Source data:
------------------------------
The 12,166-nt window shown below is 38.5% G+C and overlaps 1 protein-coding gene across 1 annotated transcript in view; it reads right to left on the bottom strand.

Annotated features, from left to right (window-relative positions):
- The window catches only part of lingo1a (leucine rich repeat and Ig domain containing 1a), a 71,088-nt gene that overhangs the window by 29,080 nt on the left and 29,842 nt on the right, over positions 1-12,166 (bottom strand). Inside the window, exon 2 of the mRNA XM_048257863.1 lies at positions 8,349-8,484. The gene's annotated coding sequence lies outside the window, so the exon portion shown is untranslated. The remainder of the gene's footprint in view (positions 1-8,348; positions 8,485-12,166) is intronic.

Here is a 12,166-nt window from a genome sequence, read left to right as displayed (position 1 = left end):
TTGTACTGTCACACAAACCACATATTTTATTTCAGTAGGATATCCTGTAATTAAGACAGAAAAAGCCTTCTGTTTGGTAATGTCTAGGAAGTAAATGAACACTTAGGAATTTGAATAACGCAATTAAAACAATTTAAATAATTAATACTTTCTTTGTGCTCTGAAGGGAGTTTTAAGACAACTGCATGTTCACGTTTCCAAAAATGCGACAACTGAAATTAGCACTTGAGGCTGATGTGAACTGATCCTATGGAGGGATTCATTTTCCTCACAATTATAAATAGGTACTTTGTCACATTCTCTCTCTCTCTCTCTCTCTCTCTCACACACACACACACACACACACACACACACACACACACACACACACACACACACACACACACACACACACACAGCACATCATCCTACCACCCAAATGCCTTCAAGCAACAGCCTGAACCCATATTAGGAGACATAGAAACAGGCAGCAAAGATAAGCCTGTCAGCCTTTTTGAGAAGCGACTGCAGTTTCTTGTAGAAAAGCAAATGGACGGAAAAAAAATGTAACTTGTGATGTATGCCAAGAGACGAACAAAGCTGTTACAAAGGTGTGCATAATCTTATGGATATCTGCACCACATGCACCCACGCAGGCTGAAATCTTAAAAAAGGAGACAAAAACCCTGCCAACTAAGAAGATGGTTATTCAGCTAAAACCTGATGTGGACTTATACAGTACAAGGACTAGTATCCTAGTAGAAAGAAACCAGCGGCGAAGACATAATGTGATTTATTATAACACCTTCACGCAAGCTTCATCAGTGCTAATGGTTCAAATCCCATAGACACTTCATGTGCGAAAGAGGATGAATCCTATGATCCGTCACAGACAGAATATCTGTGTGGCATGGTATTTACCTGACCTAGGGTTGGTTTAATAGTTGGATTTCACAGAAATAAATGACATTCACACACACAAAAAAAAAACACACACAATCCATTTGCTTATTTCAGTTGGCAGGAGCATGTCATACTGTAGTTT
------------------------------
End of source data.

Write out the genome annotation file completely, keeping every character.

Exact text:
The 12,166-nt window shown below is 38.5% G+C and overlaps 1 protein-coding gene across 1 annotated transcript in view; it reads right to left on the bottom strand.

Annotated features, from left to right (window-relative positions):
- The window catches only part of lingo1a (leucine rich repeat and Ig domain containing 1a), a 71,088-nt gene that overhangs the window by 29,080 nt on the left and 29,842 nt on the right, over positions 1-12,166 (bottom strand). Inside the window, exon 2 of the mRNA XM_048257863.1 lies at positions 8,349-8,484. The gene's annotated coding sequence lies outside the window, so the exon portion shown is untranslated. The remainder of the gene's footprint in view (positions 1-8,348; positions 8,485-12,166) is intronic.

Here is a 12,166-nt window from a genome sequence, read left to right as displayed (position 1 = left end):
TTGTACTGTCACACAAACCACATATTTTATTTCAGTAGGATATCCTGTAATTAAGACAGAAAAAGCCTTCTGTTTGGTAATGTCTAGGAAGTAAATGAACACTTAGGAATTTGAATAACGCAATTAAAACAATTTAAATAATTAATACTTTCTTTGTGCTCTGAAGGGAGTTTTAAGACAACTGCATGTTCACGTTTCCAAAAATGCGACAACTGAAATTAGCACTTGAGGCTGATGTGAACTGATCCTATGGAGGGATTCATTTTCCTCACAATTATAAATAGGTACTTTGTCACATTCTCTCTCTCTCTCTCTCTCTCTCTCACACACACACACACACACACACACACACACACACACACACACACACACACACACACACACACACACACACACAGCACATCATCCTACCACCCAAATGCCTTCAAGCAACAGCCTGAACCCATATTAGGAGACATAGAAACAGGCAGCAAAGATAAGCCTGTCAGCCTTTTTGAGAAGCGACTGCAGTTTCTTGTAGAAAAGCAAATGGACGGAAAAAAAATGTAACTTGTGATGTATGCCAAGAGACGAACAAAGCTGTTACAAAGGTGTGCATAATCTTATGGATATCTGCACCACATGCACCCACGCAGGCTGAAATCTTAAAAAAGGAGACAAAAACCCTGCCAACTAAGAAGATGGTTATTCAGCTAAAACCTGATGTGGACTTATACAGTACAAGGACTAGTATCCTAGTAGAAAGAAACCAGCGGCGAAGACATAATGTGATTTATTATAACACCTTCACGCAAGCTTCATCAGTGCTAATGGTTCAAATCCCATAGACACTTCATGTGCGAAAGAGGATGAATCCTATGATCCGTCACAGACAGAATATCTGTGTGGCATGGTATTTACCTGACCTAGGGTTGGTTTAATAGTTGGATTTCACAGAAATAAATGACATTCACACACACAAAAAAAAAACACACACAATCCATTTGCTTATTTCAGTTGGCAGGAGCATGTCATACTGTAGTTT